Three Keys to Managing Your Stress Every Day
Karin Vibe Rheymer Stewart
Stress in small doses, and linked to positive events, helps
you be more productive, active and happier. However, when
stress reaches a certain level, it starts to have adverse
effects. Adrenalin floods the body, breathing becomes shallower,
your thoughts become less clear - everything is framed in
terms of fight-or-flight responses. If this state persists
for extended periods of time, irreversible physical damage
starts to happen in your body - including the brain.
Some sources of stress you can avoid, but many you unfortunately
can't. However, you can make sure that you regularly and actively
reduce your stress level, so that you don't suffer its adverse
The first key to stress management is good sleep. Yes, it
does make a difference: If you sleep enough, you will be able
to better handle things that come your way, and your stress
response will be muted. So make sleep one of your priorities,
and avoid late nights at work as much as possible.
The second key is to weekly make an appointment with yourself
for at least a couple hours a week, devoted to relaxation.
It can be going to the gym, practicing a sport you love, getting
a massage (on this subject, see this month's spotlight), sit
down and read an entertaining book, do some knitting, whatever
works for you. The key is that this is an activity that you
enjoy, that you practice on your own (i.e. no co-workers to
talk business while having a tennis game, no children interrupting
you while you are reading your book, etc.) and that makes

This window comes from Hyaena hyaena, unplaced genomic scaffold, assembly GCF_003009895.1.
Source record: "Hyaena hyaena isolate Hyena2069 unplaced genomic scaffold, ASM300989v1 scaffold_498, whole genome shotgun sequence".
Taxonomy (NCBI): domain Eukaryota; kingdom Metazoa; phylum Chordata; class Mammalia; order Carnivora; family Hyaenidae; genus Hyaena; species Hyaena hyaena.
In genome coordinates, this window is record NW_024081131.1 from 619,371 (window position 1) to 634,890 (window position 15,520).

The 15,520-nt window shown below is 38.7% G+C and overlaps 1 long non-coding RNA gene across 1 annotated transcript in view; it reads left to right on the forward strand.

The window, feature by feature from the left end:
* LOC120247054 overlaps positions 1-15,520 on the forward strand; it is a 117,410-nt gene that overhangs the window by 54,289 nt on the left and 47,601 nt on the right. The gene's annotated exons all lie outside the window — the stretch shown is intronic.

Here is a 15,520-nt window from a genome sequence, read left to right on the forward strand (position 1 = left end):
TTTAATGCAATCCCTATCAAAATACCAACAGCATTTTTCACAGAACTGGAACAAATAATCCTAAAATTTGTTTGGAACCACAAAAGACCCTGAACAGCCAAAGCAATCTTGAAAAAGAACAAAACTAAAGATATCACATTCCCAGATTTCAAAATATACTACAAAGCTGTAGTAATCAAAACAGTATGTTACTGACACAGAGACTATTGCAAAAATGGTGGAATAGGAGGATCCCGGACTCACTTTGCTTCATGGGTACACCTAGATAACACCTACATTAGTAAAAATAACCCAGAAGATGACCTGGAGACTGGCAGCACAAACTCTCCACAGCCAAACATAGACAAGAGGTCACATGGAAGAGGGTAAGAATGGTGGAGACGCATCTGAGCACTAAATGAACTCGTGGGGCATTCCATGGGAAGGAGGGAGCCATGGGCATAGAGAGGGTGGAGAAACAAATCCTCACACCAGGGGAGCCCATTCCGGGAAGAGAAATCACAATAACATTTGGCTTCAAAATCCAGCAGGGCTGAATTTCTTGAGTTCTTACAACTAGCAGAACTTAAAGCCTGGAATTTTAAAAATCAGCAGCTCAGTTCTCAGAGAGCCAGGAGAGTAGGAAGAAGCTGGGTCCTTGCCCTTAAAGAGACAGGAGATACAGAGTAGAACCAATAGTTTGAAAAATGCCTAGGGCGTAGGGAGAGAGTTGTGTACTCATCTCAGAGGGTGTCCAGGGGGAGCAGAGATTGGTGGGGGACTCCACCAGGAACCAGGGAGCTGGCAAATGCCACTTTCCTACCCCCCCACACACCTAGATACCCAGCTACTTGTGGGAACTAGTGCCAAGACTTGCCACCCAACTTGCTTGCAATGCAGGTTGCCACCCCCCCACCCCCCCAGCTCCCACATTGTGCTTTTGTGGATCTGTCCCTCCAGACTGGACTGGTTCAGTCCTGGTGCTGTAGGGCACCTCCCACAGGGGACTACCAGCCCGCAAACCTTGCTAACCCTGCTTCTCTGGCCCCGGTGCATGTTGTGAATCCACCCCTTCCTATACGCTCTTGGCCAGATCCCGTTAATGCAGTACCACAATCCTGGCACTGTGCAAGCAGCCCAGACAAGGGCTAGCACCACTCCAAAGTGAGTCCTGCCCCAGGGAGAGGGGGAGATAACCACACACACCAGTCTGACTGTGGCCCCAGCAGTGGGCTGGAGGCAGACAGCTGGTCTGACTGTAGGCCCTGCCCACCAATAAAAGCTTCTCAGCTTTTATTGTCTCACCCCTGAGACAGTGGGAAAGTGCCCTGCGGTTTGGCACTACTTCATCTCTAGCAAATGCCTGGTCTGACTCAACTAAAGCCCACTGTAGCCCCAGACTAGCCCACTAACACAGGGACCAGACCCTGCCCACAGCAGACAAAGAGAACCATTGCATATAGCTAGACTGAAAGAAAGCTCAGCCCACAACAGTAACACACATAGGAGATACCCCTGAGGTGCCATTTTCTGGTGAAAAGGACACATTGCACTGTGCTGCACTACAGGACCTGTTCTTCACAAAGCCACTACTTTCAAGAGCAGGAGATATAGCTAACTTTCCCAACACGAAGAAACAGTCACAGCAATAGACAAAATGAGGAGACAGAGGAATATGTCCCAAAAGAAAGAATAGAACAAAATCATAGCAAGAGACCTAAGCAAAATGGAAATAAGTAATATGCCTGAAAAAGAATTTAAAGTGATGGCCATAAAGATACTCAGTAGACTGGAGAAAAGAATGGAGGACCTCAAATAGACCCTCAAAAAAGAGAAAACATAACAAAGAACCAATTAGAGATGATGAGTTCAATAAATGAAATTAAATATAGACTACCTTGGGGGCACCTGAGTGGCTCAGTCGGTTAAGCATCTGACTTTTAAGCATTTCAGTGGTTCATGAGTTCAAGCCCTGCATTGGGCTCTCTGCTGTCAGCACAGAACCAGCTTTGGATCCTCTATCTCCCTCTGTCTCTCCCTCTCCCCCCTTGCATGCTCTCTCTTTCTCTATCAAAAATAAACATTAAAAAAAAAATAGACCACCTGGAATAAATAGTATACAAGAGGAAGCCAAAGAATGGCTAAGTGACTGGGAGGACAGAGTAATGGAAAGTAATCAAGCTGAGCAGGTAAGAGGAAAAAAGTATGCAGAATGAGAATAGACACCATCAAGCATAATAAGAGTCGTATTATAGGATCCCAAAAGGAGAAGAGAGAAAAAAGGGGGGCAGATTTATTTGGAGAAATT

you feel refreshed once you're done.
The third key is to make sure to have mini de-stressing sessions
throughout the day. It can be as easy as taking a few minutes
to breathe deeply; stand up and do a few stretching moves;
get out and walk around the block; or use some of the de-stressing
tools on the market (see This Month's Product for examples).
Ideally, experts recommend to take a 3-to-5-minute break every
hour. It is especially important if you spend most of the
day at a desk, and your body is stressed by the mere fact
of not being able to move freely for hours in a row. I am
in no way, shape or form a proponent of smoking (I don't smoke,
don't like the smell of smoke, and definitely don't want you
to suffer the side-effects and consequences of smoking), but
the cigarette breaks were good in the sense that they provided
those necessary breaks both body and mind. So introduce your
own non-smoking breaks in your day!
Now is your time to plan: Open your calendar, and figure out
when you can include an hour or two of relaxation time in
your week, every week until the end of the year. Then ask
yourself the following questions: How will you organize your
breaks during the day? When can you take a 10-minute break?
Which relaxation exercises do you want to focus on?
Karin Vibe-Rheymer-Stewart, Ph.D., helps busy women
reclaim time and achieve work/life balance through whole-life
time management, in other words everything that affects your
use of time. She has helped numerous clients find balance
and peace of mind, through one-on-one coaching, group coaching,
seminars and talks. For free resources and to contact her,
go to http://www.superwomanrelief.com
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